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Monday, May 12, 2008

My Publishing Website

In addition to this blog, I run a website for my publishing company. There you can read past newsletters dating back to 2004. Each one has a story from my life with a point, much like my blog. You can also find poetry and devotional samples from the books. The address is www.SpiritWaterPublications.com. There is also a guest book to sign if you would like. Enjoy!


Sunday, May 11, 2008

My Journey into the Feminine Divine with Sue Monk Kidd

I want to talk to you a lot more about the Feminine Divine. To do this though, I first want to share with you how I became interested in this topic and how it has changed me.

It all started inocently enough. Sister Antoinette, a woman I enjoy visiting with out at Mt. Angel Abbey, suggested I read "The Secret Life of Bees". Having no idea what it was about, (how bees miraculously fly perhaps?), I didn't track it down. On top of that, with all of the reading, projects, and papers I had to complete before finishing my graduate degree, I didn't have a lot of time budgeted for extracurricular reading. However, I quickly learned God has a very different idea of the difference between extracurriclar reading and reading that is required.

I was house sitting in the fall for a professor/friend of mine up in Vancouver, Washington over Thanksgiving. Having many of the same intellectual and spiritual interests as I, which would make sense considering how many classes I had with her, I was really looking forward to having access to her personal library. Looking through her shelves, I came across her copy of "The Secret Life of Bees". I was soon enthralled with the story. It's about a white teenager who escapes from her physically abusive father and finds herself at the home of "the calendar sisters"-May, June, and August, three black women who worship the black Madonna. They raise bees and sell their honey, teaching the girl the business and helping her to heal along the way. I loved it, it was a fantastic story and it was my first foray into the feminine divine. I told the woman I was seeing for spiritual direction at the time about the book and she suggested I also read "The Mermaid Chair" and "The Dance of the Dissendant Daughter" both by the same author. I was still finishing my program so put I them off. God though, did not.

Right before Christmas, I was on my regular rounds of author tables and holiday bazaars. I love doing these for not only do I get to talk with the public about my books, but I also get to "talk shop" with the other authors, always one of our favorite parts of any fair or bazaar. Next to me was Dolores Dahl, one of my favorite poets who is also a dear friend. She was reading, you guessed it, "The Mermaid Chair"! Seeing my interest, she told she would mail it to me when finished. A few weeks later, the book showed up in my post office box with the note I could keep it. This book pissed me off. It's written well and reminds me a bit of the island my aunt lives on I love to spend time at, but it is about a woman's discovery of her deep femininity, creativity, and power within through having an affair with a monk. The monk part didn't bother me, neither did the sexual content, it was the possibility of divorce without caring for the other partner. A friend of mine was going through a divorce at the time so it was hitting too close to home for me. However, after reflection, I really appreciated this woman's discovery of her inner strength and her artistic expression.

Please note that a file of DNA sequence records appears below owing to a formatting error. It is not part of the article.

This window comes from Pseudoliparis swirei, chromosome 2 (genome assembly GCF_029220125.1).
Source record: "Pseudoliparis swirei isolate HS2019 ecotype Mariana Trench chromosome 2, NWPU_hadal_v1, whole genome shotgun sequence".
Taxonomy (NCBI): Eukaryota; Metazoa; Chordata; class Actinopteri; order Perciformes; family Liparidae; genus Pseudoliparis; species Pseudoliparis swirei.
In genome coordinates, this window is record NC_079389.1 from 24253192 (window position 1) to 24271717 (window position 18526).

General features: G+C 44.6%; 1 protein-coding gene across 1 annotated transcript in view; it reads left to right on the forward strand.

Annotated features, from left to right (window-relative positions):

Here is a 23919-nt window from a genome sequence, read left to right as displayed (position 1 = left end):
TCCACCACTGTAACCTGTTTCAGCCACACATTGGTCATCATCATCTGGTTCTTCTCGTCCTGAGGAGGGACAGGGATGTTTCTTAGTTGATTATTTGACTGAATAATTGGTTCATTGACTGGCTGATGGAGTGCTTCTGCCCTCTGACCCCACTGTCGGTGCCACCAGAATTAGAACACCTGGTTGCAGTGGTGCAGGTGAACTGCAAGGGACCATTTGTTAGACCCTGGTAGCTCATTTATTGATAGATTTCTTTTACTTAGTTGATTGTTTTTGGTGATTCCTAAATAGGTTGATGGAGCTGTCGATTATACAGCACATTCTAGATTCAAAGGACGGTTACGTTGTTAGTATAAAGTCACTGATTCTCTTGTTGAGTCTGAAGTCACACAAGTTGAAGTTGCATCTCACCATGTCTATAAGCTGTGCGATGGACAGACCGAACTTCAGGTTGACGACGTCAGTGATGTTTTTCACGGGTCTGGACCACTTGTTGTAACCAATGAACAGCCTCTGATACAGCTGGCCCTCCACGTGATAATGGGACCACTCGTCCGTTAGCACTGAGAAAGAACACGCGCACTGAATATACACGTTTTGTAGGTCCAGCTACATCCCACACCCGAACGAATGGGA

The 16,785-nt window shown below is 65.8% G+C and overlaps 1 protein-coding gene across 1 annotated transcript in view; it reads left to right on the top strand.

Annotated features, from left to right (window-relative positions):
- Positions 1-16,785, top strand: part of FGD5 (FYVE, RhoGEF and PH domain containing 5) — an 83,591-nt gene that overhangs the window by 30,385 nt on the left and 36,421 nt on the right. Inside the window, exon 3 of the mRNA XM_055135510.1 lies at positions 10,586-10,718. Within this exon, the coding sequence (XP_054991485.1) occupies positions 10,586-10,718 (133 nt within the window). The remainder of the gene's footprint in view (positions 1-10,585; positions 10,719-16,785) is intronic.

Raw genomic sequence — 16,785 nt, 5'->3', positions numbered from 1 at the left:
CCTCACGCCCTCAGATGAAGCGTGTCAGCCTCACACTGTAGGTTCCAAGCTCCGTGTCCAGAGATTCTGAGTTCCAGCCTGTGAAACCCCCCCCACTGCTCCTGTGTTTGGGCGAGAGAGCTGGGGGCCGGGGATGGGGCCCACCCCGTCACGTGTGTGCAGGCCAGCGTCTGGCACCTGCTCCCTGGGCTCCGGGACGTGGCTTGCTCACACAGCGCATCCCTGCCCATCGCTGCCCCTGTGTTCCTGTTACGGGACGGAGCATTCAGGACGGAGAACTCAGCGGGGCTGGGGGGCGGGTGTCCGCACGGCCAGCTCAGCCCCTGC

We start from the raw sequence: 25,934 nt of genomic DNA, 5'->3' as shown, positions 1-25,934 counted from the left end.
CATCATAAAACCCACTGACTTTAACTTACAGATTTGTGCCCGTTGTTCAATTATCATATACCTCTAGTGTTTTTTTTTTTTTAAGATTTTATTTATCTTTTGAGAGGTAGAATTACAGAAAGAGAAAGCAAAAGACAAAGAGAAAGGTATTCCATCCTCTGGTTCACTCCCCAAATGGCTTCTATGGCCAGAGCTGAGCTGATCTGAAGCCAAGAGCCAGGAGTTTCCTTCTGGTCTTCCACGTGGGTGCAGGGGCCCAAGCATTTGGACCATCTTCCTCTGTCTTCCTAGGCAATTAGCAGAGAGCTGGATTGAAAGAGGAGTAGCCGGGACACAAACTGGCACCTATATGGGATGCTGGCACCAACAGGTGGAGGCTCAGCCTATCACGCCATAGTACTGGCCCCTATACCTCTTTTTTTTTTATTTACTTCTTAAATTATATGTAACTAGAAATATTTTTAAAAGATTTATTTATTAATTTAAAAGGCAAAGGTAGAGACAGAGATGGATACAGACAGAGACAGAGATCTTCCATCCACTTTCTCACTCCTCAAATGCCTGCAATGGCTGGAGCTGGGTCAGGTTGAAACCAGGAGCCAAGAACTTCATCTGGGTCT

Now I was intrigued. "The Dance of the Dissedant Daughter" was supposed to be the author's auto-biography. While talking with a friend nearly a year later, she told me she had a copy of a book in her car she had previously mentioned to me. When she handed the book to me, I was shocked, it was of course, "The Dance of the Dissedant Daughter". I think God knew I needed to read the two fiction books before delving into this one. This one, knocked my socks off and opened up a whole new world of truth and reality. This woman studied the feminine divine for herself after becoming fed up with the overwhelming male images in the Chrisitian church. I love being told a good story and thoroughly liked this one. Though from the perspective of a middle-aged woman, I still got a lot from it.